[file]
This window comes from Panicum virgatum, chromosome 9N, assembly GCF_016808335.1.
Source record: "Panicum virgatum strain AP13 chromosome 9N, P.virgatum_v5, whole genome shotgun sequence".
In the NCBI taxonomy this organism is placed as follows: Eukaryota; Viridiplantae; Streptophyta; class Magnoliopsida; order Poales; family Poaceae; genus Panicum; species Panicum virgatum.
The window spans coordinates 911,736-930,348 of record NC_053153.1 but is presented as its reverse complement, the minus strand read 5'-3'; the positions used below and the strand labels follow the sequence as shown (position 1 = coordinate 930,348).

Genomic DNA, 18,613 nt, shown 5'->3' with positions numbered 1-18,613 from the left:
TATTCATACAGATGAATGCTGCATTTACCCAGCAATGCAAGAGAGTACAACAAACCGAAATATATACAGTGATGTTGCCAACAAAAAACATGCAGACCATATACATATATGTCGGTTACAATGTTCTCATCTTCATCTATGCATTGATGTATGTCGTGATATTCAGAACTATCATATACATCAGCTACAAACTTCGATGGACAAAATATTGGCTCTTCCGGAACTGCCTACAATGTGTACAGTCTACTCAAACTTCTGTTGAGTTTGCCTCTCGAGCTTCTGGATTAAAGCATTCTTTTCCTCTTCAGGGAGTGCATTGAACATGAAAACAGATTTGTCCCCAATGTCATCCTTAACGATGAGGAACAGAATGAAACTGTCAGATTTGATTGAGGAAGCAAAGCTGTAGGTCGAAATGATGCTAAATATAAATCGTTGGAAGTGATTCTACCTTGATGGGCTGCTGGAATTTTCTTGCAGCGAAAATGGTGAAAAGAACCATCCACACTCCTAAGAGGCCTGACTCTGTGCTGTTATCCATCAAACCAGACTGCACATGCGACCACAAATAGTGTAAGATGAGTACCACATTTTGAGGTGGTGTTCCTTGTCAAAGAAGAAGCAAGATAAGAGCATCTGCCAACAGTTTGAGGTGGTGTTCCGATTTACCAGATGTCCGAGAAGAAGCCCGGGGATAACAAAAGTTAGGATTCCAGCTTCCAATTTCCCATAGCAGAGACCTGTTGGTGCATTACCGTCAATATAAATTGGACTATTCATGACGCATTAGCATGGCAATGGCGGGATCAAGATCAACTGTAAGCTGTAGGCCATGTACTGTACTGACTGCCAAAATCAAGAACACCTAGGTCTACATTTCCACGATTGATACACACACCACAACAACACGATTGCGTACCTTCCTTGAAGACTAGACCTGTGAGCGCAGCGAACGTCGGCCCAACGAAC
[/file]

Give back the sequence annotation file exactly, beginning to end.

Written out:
This window comes from Panicum virgatum, chromosome 9N, assembly GCF_016808335.1.
Source record: "Panicum virgatum strain AP13 chromosome 9N, P.virgatum_v5, whole genome shotgun sequence".
In the NCBI taxonomy this organism is placed as follows: Eukaryota; Viridiplantae; Streptophyta; class Magnoliopsida; order Poales; family Poaceae; genus Panicum; species Panicum virgatum.
The window spans coordinates 911,736-930,348 of record NC_053153.1 but is presented as its reverse complement, the minus strand read 5'-3'; the positions used below and the strand labels follow the sequence as shown (position 1 = coordinate 930,348).

Genomic DNA, 18,613 nt, shown 5'->3' with positions numbered 1-18,613 from the left:
TATTCATACAGATGAATGCTGCATTTACCCAGCAATGCAAGAGAGTACAACAAACCGAAATATATACAGTGATGTTGCCAACAAAAAACATGCAGACCATATACATATATGTCGGTTACAATGTTCTCATCTTCATCTATGCATTGATGTATGTCGTGATATTCAGAACTATCATATACATCAGCTACAAACTTCGATGGACAAAATATTGGCTCTTCCGGAACTGCCTACAATGTGTACAGTCTACTCAAACTTCTGTTGAGTTTGCCTCTCGAGCTTCTGGATTAAAGCATTCTTTTCCTCTTCAGGGAGTGCATTGAACATGAAAACAGATTTGTCCCCAATGTCATCCTTAACGATGAGGAACAGAATGAAACTGTCAGATTTGATTGAGGAAGCAAAGCTGTAGGTCGAAATGATGCTAAATATAAATCGTTGGAAGTGATTCTACCTTGATGGGCTGCTGGAATTTTCTTGCAGCGAAAATGGTGAAAAGAACCATCCACACTCCTAAGAGGCCTGACTCTGTGCTGTTATCCATCAAACCAGACTGCACATGCGACCACAAATAGTGTAAGATGAGTACCACATTTTGAGGTGGTGTTCCTTGTCAAAGAAGAAGCAAGATAAGAGCATCTGCCAACAGTTTGAGGTGGTGTTCCGATTTACCAGATGTCCGAGAAGAAGCCCGGGGATAACAAAAGTTAGGATTCCAGCTTCCAATTTCCCATAGCAGAGACCTGTTGGTGCATTACCGTCAATATAAATTGGACTATTCATGACGCATTAGCATGGCAATGGCGGGATCAAGATCAACTGTAAGCTGTAGGCCATGTACTGTACTGACTGCCAAAATCAAGAACACCTAGGTCTACATTTCCACGATTGATACACACACCACAACAACACGATTGCGTACCTTCCTTGAAGACTAGACCTGTGAGCGCAGCGAACGTCGGCCCAACGAAC